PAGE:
The man convicted in a brutal 1997 killing may be one step closer to getting a new trial after the state’s latest attempt to appeal a judge’s decision was denied.

In September, Circuit Judge Markley Dennis granted Wesley Max Myers, 53, a chance to try his case again based on new evidence as well as rights violations during Myers’ original trial. In October, the South Carolina Attorney General’s Office appealed that decision, but Dennis upheld it in November.

Myers is serving a 30-year sentence after a Charleston County jury found him guilty in 2001 of killing 36-year-old Teresa Haught in the bar she managed on Montague Avenue in North Charleston.

According to court records, when the state appealed Dennis’ ruling, it argued there were errors and omissions in descriptions of several witnesses’ testimony that Dennis based his decision on. Dennis struck down that argument and upheld his ruling that Myers’ constitutional rights were violated when he was not present during all critical stages of the trial.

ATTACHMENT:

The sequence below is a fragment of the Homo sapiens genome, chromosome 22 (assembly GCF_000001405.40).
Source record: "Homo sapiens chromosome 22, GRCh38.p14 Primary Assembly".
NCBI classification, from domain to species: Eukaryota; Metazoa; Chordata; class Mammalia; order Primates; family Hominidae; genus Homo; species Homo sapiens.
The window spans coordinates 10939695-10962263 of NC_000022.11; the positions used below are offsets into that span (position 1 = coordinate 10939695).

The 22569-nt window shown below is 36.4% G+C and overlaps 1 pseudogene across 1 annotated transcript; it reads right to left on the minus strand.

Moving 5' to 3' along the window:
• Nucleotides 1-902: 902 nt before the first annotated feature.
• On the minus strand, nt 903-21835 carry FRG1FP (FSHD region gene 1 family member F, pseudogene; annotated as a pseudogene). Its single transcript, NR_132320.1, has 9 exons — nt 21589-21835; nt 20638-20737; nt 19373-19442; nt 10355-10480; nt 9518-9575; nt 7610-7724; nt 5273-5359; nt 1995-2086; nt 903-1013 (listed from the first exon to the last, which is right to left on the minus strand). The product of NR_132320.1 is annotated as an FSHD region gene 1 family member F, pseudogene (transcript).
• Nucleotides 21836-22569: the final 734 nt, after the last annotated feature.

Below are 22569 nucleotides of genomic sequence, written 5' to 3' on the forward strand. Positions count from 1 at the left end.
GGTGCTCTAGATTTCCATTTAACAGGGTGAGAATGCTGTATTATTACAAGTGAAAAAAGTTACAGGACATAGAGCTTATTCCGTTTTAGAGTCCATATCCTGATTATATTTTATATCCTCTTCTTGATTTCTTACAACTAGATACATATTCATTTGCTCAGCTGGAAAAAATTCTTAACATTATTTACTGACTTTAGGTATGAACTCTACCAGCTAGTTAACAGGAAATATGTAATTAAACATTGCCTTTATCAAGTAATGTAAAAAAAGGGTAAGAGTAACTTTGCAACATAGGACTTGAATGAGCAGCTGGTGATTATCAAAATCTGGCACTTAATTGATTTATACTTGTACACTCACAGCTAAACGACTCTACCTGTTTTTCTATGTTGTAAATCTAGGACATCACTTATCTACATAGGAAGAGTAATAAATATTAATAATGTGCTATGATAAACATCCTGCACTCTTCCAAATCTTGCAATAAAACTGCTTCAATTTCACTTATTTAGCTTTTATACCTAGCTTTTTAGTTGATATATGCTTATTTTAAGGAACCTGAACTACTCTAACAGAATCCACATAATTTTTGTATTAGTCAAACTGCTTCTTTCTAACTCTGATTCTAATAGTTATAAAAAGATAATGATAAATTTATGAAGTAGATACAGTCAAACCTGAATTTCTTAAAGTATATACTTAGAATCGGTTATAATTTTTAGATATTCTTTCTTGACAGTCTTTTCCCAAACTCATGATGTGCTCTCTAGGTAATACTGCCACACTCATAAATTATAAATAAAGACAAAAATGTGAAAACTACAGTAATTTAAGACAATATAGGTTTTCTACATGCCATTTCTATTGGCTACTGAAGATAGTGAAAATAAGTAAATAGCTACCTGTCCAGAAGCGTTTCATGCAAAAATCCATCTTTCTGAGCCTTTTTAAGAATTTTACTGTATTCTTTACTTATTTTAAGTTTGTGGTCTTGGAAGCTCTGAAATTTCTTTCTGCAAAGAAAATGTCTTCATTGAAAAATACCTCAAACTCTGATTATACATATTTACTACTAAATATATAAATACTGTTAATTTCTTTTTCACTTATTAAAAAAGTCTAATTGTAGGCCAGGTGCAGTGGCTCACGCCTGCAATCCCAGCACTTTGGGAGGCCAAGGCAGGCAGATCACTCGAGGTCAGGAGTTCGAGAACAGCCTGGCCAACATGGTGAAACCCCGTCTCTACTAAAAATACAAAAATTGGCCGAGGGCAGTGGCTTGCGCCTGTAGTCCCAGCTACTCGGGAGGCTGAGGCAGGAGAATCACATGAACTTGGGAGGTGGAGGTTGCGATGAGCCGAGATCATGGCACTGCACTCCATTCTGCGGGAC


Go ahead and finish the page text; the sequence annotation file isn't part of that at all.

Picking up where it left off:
He also reiterated that Myers is entitled to a new trial because of newly discovered evidence. According to the ruling, DNA technology, which did not exist at the time of the trial, shows that hair found in Haught’s hand was not Myers’, as was originally presented through testimony of a SLED examiner.

Haught’s body was found on March 13, 1997, inside the Mill Inn bar. She had been beaten to death with a wine carafe and the bar had been set on fire. So far, Myers has served more than 11 years in prison for the crime.

The latest ruling doesn’t necessarily mean Myers will get a new trial. The state can appeal Dennis’ decision with the state Supreme Court. A spokesman for the S.C. Attorney General’s Office was not sure if a decision had been made to move forward with that appeal.

Reach Natalie Caula at 937-5594 or Twitter.com/ncaula.